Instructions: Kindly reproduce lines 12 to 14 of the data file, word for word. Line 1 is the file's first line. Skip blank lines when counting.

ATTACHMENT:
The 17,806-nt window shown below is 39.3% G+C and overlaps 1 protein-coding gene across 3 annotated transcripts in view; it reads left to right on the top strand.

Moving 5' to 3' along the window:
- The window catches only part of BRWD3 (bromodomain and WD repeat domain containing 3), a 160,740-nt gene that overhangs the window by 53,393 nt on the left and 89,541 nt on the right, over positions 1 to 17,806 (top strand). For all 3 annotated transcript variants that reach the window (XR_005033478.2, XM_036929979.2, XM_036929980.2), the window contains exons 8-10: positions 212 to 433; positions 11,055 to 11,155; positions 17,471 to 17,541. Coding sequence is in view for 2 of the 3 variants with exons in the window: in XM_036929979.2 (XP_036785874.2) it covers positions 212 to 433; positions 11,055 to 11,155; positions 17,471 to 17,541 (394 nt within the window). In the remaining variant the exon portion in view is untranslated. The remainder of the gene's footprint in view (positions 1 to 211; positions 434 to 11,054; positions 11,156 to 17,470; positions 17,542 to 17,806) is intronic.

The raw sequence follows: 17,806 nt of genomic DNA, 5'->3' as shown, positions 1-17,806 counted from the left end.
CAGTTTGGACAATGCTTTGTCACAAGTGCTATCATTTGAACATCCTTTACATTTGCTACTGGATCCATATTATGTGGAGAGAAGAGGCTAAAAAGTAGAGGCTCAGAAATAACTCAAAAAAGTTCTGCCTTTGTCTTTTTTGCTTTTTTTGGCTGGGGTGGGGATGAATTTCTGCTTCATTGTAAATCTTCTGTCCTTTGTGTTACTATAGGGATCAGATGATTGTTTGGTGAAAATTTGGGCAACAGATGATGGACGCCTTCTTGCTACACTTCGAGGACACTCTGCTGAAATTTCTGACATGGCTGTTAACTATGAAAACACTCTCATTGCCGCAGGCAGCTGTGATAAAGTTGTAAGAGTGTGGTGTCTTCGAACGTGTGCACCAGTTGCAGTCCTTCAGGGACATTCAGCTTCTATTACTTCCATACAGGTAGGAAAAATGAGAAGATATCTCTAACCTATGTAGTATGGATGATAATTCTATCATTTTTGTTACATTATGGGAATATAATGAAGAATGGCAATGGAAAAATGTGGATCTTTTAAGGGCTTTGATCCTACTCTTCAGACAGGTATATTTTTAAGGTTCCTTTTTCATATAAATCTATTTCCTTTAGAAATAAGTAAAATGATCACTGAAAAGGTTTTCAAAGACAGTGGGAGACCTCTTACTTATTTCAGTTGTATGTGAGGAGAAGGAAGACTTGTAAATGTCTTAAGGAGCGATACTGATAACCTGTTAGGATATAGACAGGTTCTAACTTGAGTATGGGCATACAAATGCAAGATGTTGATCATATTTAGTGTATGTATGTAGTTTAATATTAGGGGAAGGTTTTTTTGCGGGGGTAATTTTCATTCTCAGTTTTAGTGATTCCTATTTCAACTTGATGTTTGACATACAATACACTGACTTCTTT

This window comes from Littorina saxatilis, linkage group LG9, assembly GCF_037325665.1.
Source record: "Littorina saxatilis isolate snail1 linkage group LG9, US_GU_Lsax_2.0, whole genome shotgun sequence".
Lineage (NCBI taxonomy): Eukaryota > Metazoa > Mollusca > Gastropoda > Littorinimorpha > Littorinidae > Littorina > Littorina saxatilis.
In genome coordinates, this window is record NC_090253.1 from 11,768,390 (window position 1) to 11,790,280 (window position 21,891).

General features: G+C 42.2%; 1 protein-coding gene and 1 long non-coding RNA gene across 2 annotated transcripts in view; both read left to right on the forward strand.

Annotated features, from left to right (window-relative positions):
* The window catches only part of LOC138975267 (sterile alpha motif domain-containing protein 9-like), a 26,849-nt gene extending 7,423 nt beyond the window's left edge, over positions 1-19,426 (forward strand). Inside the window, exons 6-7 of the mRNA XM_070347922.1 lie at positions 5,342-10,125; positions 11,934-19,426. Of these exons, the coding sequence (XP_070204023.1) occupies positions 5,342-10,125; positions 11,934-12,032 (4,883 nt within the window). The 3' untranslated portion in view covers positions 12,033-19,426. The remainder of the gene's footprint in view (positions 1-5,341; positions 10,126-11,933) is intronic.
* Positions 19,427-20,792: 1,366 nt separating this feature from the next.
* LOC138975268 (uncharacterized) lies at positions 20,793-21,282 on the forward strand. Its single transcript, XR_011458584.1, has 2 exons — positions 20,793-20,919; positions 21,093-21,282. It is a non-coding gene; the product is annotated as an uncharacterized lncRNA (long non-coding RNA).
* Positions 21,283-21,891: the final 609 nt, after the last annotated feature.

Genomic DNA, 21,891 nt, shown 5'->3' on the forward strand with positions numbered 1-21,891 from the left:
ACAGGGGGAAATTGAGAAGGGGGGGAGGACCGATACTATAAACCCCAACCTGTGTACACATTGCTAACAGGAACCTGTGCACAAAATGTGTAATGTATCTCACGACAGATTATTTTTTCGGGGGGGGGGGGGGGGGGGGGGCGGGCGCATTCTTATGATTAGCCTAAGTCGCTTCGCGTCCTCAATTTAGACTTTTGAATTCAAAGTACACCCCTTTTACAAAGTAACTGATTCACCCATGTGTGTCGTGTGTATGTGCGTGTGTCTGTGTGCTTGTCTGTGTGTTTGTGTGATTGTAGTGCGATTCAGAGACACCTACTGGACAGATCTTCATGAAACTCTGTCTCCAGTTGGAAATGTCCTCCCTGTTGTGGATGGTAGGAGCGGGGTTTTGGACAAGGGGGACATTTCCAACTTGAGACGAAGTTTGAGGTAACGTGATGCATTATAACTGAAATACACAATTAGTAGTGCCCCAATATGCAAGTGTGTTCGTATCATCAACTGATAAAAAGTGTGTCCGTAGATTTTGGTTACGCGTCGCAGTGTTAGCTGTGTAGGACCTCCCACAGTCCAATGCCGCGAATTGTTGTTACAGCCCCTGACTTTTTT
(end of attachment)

* The window catches only part of LOC138975267 (sterile alpha motif domain-containing protein 9-like), a 26,849-nt gene extending 7,423 nt beyond the window's left edge, over positions 1-19,426 (forward strand). Inside the window, exons 6-7 of the mRNA XM_070347922.1 lie at positions 5,342-10,125; positions 11,934-19,426. Of these exons, the coding sequence (XP_070204023.1) occupies positions 5,342-10,125; positions 11,934-12,032 (4,883 nt within the window). The 3' untranslated portion in view covers positions 12,033-19,426. The remainder of the gene's footprint in view (positions 1-5,341; positions 10,126-11,933) is intronic.
* Positions 19,427-20,792: 1,366 nt separating this feature from the next.
* LOC138975268 (uncharacterized) lies at positions 20,793-21,282 on the forward strand. Its single transcript, XR_011458584.1, has 2 exons — positions 20,793-20,919; positions 21,093-21,282. It is a non-coding gene; the product is annotated as an uncharacterized lncRNA (long non-coding RNA).